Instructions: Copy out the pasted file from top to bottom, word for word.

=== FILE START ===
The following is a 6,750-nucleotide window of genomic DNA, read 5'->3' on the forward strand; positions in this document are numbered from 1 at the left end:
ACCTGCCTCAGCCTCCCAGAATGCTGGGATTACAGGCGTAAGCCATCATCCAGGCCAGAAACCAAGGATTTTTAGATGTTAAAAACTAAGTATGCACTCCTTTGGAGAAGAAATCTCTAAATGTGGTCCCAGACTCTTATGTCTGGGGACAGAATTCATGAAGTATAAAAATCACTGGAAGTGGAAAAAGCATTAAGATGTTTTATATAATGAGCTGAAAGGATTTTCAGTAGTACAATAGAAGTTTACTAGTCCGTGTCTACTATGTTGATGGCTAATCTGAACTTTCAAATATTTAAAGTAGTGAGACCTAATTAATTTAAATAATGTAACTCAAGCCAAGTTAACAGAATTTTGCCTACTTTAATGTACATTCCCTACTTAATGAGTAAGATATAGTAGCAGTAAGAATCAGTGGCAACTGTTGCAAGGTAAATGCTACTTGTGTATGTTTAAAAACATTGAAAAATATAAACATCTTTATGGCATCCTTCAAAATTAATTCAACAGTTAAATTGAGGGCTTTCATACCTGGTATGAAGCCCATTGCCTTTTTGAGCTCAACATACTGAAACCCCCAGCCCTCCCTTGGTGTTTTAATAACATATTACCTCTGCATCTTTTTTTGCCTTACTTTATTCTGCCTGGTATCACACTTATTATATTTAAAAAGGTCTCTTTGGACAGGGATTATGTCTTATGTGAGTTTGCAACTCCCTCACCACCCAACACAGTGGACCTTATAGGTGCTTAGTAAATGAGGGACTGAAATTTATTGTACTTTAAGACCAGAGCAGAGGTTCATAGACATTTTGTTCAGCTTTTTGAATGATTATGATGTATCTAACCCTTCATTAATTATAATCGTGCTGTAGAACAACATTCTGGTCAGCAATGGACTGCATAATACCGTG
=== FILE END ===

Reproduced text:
The following is a 6,750-nucleotide window of genomic DNA, read 5'->3' on the forward strand; positions in this document are numbered from 1 at the left end:
ACCTGCCTCAGCCTCCCAGAATGCTGGGATTACAGGCGTAAGCCATCATCCAGGCCAGAAACCAAGGATTTTTAGATGTTAAAAACTAAGTATGCACTCCTTTGGAGAAGAAATCTCTAAATGTGGTCCCAGACTCTTATGTCTGGGGACAGAATTCATGAAGTATAAAAATCACTGGAAGTGGAAAAAGCATTAAGATGTTTTATATAATGAGCTGAAAGGATTTTCAGTAGTACAATAGAAGTTTACTAGTCCGTGTCTACTATGTTGATGGCTAATCTGAACTTTCAAATATTTAAAGTAGTGAGACCTAATTAATTTAAATAATGTAACTCAAGCCAAGTTAACAGAATTTTGCCTACTTTAATGTACATTCCCTACTTAATGAGTAAGATATAGTAGCAGTAAGAATCAGTGGCAACTGTTGCAAGGTAAATGCTACTTGTGTATGTTTAAAAACATTGAAAAATATAAACATCTTTATGGCATCCTTCAAAATTAATTCAACAGTTAAATTGAGGGCTTTCATACCTGGTATGAAGCCCATTGCCTTTTTGAGCTCAACATACTGAAACCCCCAGCCCTCCCTTGGTGTTTTAATAACATATTACCTCTGCATCTTTTTTTGCCTTACTTTATTCTGCCTGGTATCACACTTATTATATTTAAAAAGGTCTCTTTGGACAGGGATTATGTCTTATGTGAGTTTGCAACTCCCTCACCACCCAACACAGTGGACCTTATAGGTGCTTAGTAAATGAGGGACTGAAATTTATTGTACTTTAAGACCAGAGCAGAGGTTCATAGACATTTTGTTCAGCTTTTTGAATGATTATGATGTATCTAACCCTTCATTAATTATAATCGTGCTGTAGAACAACATTCTGGTCAGCAATGGACTGCATAATACCGTG